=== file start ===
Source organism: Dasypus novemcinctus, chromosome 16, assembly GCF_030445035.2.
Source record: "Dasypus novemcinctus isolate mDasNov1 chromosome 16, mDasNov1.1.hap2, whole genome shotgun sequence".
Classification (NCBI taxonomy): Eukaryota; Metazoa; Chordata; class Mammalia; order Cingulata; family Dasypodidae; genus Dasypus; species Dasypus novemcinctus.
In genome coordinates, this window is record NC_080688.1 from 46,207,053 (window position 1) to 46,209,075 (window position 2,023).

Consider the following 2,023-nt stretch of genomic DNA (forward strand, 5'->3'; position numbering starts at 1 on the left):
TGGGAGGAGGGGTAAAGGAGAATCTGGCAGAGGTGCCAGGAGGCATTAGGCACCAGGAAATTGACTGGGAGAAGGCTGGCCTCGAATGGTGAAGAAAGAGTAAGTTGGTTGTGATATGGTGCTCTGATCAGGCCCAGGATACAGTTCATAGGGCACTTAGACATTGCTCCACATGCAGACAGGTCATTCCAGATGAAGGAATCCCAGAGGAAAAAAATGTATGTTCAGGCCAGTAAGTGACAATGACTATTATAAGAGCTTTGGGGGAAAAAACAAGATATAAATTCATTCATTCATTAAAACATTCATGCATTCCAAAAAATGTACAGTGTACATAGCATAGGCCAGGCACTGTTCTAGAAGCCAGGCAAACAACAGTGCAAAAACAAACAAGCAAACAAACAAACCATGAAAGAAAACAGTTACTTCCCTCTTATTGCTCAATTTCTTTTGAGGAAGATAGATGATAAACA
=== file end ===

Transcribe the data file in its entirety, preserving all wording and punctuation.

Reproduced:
Source organism: Dasypus novemcinctus, chromosome 16, assembly GCF_030445035.2.
Source record: "Dasypus novemcinctus isolate mDasNov1 chromosome 16, mDasNov1.1.hap2, whole genome shotgun sequence".
Classification (NCBI taxonomy): Eukaryota; Metazoa; Chordata; class Mammalia; order Cingulata; family Dasypodidae; genus Dasypus; species Dasypus novemcinctus.
In genome coordinates, this window is record NC_080688.1 from 46,207,053 (window position 1) to 46,209,075 (window position 2,023).

Consider the following 2,023-nt stretch of genomic DNA (forward strand, 5'->3'; position numbering starts at 1 on the left):
TGGGAGGAGGGGTAAAGGAGAATCTGGCAGAGGTGCCAGGAGGCATTAGGCACCAGGAAATTGACTGGGAGAAGGCTGGCCTCGAATGGTGAAGAAAGAGTAAGTTGGTTGTGATATGGTGCTCTGATCAGGCCCAGGATACAGTTCATAGGGCACTTAGACATTGCTCCACATGCAGACAGGTCATTCCAGATGAAGGAATCCCAGAGGAAAAAAATGTATGTTCAGGCCAGTAAGTGACAATGACTATTATAAGAGCTTTGGGGGAAAAAACAAGATATAAATTCATTCATTCATTAAAACATTCATGCATTCCAAAAAATGTACAGTGTACATAGCATAGGCCAGGCACTGTTCTAGAAGCCAGGCAAACAACAGTGCAAAAACAAACAAGCAAACAAACAAACCATGAAAGAAAACAGTTACTTCCCTCTTATTGCTCAATTTCTTTTGAGGAAGATAGATGATAAACA